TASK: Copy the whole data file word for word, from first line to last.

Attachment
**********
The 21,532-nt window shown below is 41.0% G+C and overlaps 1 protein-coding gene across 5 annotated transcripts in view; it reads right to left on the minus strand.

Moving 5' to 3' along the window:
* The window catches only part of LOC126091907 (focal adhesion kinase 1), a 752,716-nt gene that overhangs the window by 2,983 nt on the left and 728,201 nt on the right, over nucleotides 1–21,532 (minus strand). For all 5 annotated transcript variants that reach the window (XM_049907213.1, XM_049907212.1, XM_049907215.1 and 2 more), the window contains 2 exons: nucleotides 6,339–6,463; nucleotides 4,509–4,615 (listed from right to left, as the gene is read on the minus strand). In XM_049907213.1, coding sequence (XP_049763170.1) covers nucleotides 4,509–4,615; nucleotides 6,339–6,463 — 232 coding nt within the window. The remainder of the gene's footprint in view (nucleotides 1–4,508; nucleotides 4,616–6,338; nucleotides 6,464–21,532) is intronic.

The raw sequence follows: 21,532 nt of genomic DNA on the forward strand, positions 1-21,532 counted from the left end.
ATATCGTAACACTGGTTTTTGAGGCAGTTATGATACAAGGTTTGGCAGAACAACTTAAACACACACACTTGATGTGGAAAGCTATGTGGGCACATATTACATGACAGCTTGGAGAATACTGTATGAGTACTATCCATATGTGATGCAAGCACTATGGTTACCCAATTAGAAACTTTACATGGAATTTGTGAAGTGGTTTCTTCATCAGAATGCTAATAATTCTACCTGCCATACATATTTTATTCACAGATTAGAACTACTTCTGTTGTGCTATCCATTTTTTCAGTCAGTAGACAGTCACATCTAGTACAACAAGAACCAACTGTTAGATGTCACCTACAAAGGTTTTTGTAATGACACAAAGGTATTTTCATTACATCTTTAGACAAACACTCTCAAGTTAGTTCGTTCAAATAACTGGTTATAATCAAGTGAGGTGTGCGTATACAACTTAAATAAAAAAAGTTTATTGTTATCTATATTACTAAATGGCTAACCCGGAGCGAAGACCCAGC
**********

The 21,532-nt window shown below is 41.0% G+C and overlaps 1 protein-coding gene across 5 annotated transcripts in view; it reads right to left on the minus strand.

Moving 5' to 3' along the window:
* The window catches only part of LOC126091907 (focal adhesion kinase 1), a 752,716-nt gene that overhangs the window by 2,983 nt on the left and 728,201 nt on the right, over nucleotides 1–21,532 (minus strand). For all 5 annotated transcript variants that reach the window (XM_049907213.1, XM_049907212.1, XM_049907215.1 and 2 more), the window contains 2 exons: nucleotides 6,339–6,463; nucleotides 4,509–4,615 (listed from right to left, as the gene is read on the minus strand). In XM_049907213.1, coding sequence (XP_049763170.1) covers nucleotides 4,509–4,615; nucleotides 6,339–6,463 — 232 coding nt within the window. The remainder of the gene's footprint in view (nucleotides 1–4,508; nucleotides 4,616–6,338; nucleotides 6,464–21,532) is intronic.

The raw sequence follows: 21,532 nt of genomic DNA on the forward strand, positions 1-21,532 counted from the left end.
ATATCGTAACACTGGTTTTTGAGGCAGTTATGATACAAGGTTTGGCAGAACAACTTAAACACACACACTTGATGTGGAAAGCTATGTGGGCACATATTACATGACAGCTTGGAGAATACTGTATGAGTACTATCCATATGTGATGCAAGCACTATGGTTACCCAATTAGAAACTTTACATGGAATTTGTGAAGTGGTTTCTTCATCAGAATGCTAATAATTCTACCTGCCATACATATTTTATTCACAGATTAGAACTACTTCTGTTGTGCTATCCATTTTTTCAGTCAGTAGACAGTCACATCTAGTACAACAAGAACCAACTGTTAGATGTCACCTACAAAGGTTTTTGTAATGACACAAAGGTATTTTCATTACATCTTTAGACAAACACTCTCAAGTTAGTTCGTTCAAATAACTGGTTATAATCAAGTGAGGTGTGCGTATACAACTTAAATAAAAAAAGTTTATTGTTATCTATATTACTAAATGGCTAACCCGGAGCGAAGACCCAGC